Early in my sales career I had the pleasure of speaking with Tom Hopkins. Tom Hopkins is my sales hero; and author of numerous books on the art of selling. We met briefly while walking on the way to breakfast during a two-day sales seminar. As we walked, this titan of the sales profession introduced himself to me. My reply was an outstretched hand and, “Pulley, nice to meet you.”
He stopped and looked at me: “Pulley?”
I quickly explained that since kindergarten (where there were four other boys named John) I have been known simply as Pulley. He said, “That’s great. I use your name in most of my seminars. I tell salespeople all the time to stop being pushy but to be pulley.”
Aside from the benefit of getting more than passive attention from one of my heroes, the principle of being “pulley,” not “pushy” has guided my career – from sales to my role today as an inbound marketing provider.
You can’t throw a stick today without hitting a discussion amongst sales and marketing professionals about understanding prospects and adapting existing strategies or adopting new ones to sell to them. And stop fooling yourself; the process of selling today is not evolving – it is ALREADY evolved.
Egotistic Prospects Versus Egotistic Companies
Merriam-Webster defines an egotistic person as one who has an exaggerated sense of self-importance. Up until 20 years ago, we, as sales professionals, owned the information. The Internet has broken that information monopoly and prospects can research as they choose.
As technology providers, prospects are no longer wowed or impressed by you, your latest features, or the cool technology software that will allow them to manage a document workflow. Right now I suspect that there are some of you who are thinking, “This guy is an idiot, of course people care about that stuff.”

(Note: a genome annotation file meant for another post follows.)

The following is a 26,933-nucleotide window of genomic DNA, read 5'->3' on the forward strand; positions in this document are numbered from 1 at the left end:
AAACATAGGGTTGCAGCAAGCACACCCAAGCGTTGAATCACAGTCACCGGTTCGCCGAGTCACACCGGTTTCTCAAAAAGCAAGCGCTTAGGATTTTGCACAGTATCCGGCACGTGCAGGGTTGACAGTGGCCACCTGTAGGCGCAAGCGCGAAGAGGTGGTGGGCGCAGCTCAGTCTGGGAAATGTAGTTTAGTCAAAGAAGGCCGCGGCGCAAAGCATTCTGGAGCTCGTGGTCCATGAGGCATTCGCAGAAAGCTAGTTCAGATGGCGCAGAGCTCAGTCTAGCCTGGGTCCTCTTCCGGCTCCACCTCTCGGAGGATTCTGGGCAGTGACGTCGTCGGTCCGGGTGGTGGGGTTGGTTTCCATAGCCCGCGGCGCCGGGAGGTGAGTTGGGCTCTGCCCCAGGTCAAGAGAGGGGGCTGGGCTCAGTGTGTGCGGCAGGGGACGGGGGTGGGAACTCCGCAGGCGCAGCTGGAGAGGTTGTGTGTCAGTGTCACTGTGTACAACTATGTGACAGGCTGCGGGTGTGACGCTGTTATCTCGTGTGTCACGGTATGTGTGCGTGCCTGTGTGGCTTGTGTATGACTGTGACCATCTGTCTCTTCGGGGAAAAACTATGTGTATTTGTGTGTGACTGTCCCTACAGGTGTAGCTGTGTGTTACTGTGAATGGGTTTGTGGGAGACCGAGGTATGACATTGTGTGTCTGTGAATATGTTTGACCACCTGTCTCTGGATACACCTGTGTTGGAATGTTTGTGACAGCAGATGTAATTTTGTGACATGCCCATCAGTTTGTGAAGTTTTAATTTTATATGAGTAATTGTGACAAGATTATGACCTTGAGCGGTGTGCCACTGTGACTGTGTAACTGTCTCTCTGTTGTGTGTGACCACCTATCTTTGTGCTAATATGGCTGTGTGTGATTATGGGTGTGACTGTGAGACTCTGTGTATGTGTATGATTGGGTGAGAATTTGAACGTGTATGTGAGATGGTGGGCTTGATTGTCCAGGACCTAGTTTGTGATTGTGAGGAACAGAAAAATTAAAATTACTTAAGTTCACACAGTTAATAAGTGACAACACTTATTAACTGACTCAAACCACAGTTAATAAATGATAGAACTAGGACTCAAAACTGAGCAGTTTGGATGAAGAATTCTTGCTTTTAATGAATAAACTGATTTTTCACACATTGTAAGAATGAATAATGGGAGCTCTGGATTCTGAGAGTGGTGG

Really? Then explain to me why your reps have gone through your sales process and discussed the features and benefits of your technology solution, but don’t close? Prospects often decide to stick with what they already have. Some of them might even acknowledge that your solution is better than what they currently have, but are still unwilling to change.
It is time that we give more than lip service to how we sell and market. It is time to become a solution provider.
Reps who win
Think about the top salespeople inside of your organization. How does their approach differ from those on your sales team whose performance is mediocre or poor?
During my first year in sales, one of the other sales reps found out that my wife was an attorney. He asked me if I would mind if he could take her to lunch so he could speak to her about how her law firm did business. Their conversation at lunch centered around what goes on inside of the law firm. He wanted to understand how they prepared for a case. He wanted to know what they do to prepare for deposition. He asked questions about what physical documents they used and, more importantly, why they were using them.
He left a one-hour lunch with a set of strategies for walking into a law firm with one goal in mind – to speak about their documents, the way that they use them, and to create a solution that was tailored specifically to them and spoke their language. His research was more than an attempt to get a sale. He was looking to learn what they were interested in, what was valuable to them, and to create a solution that he could then present to them using their language and their objectives.
Top-performing sales reps do this as a practice, not as a one-time event. This rep did the same thing with CPAs, manufacturing facilities, educational facilities, health-care facilities, and many more. What developed from this was a true sales professional who could walk into any business armed with the ability to bridge the gap between what they were currently doing to a solution that would genuinely improve what they were doing.
Time, effort, genuine interest, and education were required to become the highest performing copier salesperson in the state. It did not happen overnight. It did not happen by doing it in only one industry. The skillset needed to perform at this level of excellence remains a marathon and not a sprint.
First in still wins, but it’s not your sales team